To work in wildlife conservation is to grieve. Faced by the unrelenting tide of bad news about our wildlife, its habitats and our environment, it is hard not to be paralysed by despair. If, like me, you are given to despair, I invite you to drink of the wisdom of the peerlessly brilliant Simon Barnes, now resident in Norfolk and an indomitable friend to Norfolk Wildlife Trust. In my favourite of his books, his irreverent, unfettered How to Be a Bad Birdwatcher, he writes, ‘But there is a worse crime than crass destruction, and it is crass despair. It is giving up. For there is an answer to despair, and it is out there hanging upside down on your bird-feeder.’
Simon, and his tits, are right. As conservationists, as lovers of wild, the worst thing we can do is wrap ourselves in the heavy blanket of despair. What we need — to find the energy to act, to forge partnerships, to save habitat and create new space for wildlife — are hope and joy in equal measure. And joy, joy is to be found wherever there is wild. So here, in the fickle month of April, are reasons to be joyful, and being joyful to redouble our efforts to be fierce and strong for wildlife and for wild landscape.
Kites. Kites are a reason for joy. As a boy I never dreamed for one moment I would see a kite in Norfolk. They were secret things of Welsh valleys and well-thumbed books. Now I see a kite almost every time I venture outdoors. Buzzards too. Hounded to extinction here by Victorian attitudes, I saw just one buzzard in my Norfolk childhood. Brimming with excitement, I ran to the biology department at school to tell my teachers of this wondrous thing. Now buzzards are common. Spoonbills. After hundreds of years of absence they are back as a Norfolk breeding bird, trotting leggily across our marshes, their shaggy crests bouncing behind them.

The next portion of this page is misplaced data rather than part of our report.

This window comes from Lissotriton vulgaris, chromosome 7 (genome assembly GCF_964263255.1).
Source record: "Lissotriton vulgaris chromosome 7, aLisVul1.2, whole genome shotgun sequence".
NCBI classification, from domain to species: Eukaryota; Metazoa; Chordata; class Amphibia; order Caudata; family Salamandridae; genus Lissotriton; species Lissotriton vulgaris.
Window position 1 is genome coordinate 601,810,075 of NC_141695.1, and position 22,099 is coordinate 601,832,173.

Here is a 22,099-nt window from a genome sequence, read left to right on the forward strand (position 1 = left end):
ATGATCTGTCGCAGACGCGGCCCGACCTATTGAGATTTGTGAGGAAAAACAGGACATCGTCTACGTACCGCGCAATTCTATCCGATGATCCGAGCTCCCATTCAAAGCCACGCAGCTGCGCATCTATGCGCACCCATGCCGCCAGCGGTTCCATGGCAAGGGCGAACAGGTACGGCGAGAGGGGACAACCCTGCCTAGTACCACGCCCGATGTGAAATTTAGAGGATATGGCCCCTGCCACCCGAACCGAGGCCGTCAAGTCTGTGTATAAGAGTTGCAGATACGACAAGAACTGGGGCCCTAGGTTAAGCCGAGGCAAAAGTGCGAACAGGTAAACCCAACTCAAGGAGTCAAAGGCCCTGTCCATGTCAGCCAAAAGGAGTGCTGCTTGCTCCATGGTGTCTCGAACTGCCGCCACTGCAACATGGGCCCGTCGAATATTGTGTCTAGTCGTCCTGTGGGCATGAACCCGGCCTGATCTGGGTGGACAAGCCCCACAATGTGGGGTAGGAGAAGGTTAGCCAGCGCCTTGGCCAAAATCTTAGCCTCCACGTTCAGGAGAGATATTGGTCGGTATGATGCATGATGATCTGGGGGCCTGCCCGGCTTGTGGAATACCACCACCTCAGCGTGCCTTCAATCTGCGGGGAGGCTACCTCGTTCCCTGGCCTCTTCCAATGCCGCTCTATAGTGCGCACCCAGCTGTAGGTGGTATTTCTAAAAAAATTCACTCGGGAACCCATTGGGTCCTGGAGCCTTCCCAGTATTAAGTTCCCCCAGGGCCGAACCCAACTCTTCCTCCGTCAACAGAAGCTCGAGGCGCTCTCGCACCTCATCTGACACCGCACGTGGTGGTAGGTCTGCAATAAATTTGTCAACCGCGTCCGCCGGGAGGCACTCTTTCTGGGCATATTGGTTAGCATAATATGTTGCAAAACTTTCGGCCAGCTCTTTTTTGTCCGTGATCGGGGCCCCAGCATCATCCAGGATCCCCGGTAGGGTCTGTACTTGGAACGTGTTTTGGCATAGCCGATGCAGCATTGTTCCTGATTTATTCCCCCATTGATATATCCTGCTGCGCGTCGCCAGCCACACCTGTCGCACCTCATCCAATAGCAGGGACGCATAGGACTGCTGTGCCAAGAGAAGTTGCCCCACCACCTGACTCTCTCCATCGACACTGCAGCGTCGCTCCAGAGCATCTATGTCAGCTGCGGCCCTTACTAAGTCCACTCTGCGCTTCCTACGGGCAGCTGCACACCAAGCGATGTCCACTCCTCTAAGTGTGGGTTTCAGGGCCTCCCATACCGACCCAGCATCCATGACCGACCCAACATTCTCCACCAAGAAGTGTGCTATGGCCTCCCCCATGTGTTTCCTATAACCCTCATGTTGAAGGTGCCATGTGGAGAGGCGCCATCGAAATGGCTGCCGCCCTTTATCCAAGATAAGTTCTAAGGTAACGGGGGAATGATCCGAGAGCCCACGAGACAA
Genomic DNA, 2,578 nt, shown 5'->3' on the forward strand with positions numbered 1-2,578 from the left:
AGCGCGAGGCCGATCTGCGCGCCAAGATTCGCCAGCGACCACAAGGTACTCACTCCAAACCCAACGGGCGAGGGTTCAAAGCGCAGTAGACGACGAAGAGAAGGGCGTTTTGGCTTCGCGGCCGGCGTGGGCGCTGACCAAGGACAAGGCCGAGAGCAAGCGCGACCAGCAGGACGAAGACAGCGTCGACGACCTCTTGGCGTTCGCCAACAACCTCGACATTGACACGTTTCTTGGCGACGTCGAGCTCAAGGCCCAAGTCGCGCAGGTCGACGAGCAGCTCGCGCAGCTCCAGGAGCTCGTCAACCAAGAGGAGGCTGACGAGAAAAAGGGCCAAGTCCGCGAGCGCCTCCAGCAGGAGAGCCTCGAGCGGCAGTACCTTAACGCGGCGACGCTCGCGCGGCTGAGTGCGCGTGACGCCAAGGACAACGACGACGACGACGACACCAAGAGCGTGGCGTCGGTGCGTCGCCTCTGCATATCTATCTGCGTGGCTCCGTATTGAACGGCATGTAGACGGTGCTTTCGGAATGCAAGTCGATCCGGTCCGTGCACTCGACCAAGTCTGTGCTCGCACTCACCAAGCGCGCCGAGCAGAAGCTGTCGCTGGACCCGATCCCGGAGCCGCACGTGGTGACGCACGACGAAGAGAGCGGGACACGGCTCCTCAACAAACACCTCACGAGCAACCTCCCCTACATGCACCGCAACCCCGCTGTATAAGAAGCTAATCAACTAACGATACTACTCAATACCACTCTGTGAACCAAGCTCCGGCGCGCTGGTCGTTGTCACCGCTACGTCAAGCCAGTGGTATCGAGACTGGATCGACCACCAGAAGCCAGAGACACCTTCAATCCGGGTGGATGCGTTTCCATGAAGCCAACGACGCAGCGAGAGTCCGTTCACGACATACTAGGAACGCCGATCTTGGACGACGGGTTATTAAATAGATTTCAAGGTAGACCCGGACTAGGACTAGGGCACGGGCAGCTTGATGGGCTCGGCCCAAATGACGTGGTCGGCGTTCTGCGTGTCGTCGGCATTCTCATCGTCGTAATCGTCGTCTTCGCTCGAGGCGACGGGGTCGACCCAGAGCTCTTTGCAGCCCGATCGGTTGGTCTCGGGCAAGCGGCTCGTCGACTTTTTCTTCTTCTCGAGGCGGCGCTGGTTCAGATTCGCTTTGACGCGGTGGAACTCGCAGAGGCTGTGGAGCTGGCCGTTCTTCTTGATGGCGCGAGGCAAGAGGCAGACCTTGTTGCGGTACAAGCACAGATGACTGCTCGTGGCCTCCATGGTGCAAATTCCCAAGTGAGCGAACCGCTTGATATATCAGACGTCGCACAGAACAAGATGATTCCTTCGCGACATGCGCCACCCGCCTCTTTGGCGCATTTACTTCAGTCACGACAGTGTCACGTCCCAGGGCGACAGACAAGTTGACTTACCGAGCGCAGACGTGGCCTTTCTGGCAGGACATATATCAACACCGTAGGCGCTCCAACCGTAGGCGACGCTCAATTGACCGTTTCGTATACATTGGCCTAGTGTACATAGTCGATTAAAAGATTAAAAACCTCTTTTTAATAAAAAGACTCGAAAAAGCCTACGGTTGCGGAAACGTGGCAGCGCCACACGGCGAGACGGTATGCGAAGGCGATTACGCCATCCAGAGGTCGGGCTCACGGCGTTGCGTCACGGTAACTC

Willow tits. Here’s the rub. Willow tits have declined catastrophically in Norfolk and across southern England. Where I used to hear them in the clouds of grey willow along the Stiffkey River in the village of my grandfather’s birth, they have long since gone. So where’s the joy? In a Breckland village, one Norfolk man, a knower and lover of birds without equal, is quietly putting up dozens of carefully designed boxes for willow tits, to save perhaps Norfolk’s last population. He will not let them go.
This! This is what Simon Barnes means and this is what we all must be and do for wildlife. As Simon continues, ‘Liking birds is not just a nice thing to do. To look at a bird and feel good about it is a violent revolutionary act. To put out peanuts is an act of insurrection. It is an act that demands a revolution in political thought, for it is quite obvious that conservation is far, far too low on the political agenda.’
When the legendary bird conservationist Carl Jones was sent to Mauritius in the 1970s and, finding the Mauritius kestrel on the brink of extinction, was instructed to give up and come home, he told his employers he would do no such thing. Through sheer bloodymindedness, he saved the kestrel and went on to save the pink pigeon and echo parakeet, all of which now number in the hundreds. Sheer bloodymindedness is what we need, inspired by joy in the natural world. This April, watch kites looping in lazy circles, their russet tails splitting the spring sun. Hear the soulful shriek of buzzards circling on the weak thermals of spring. Think of a lone man fixing nest boxes to Breckland trees. And feel joy, feel defiant joy and the gritty determination to change with us the future for Norfolk’s wildlife. For, as the strange, wonderful Emily Dickinson said, ‘Hope, is the thing with feathers.’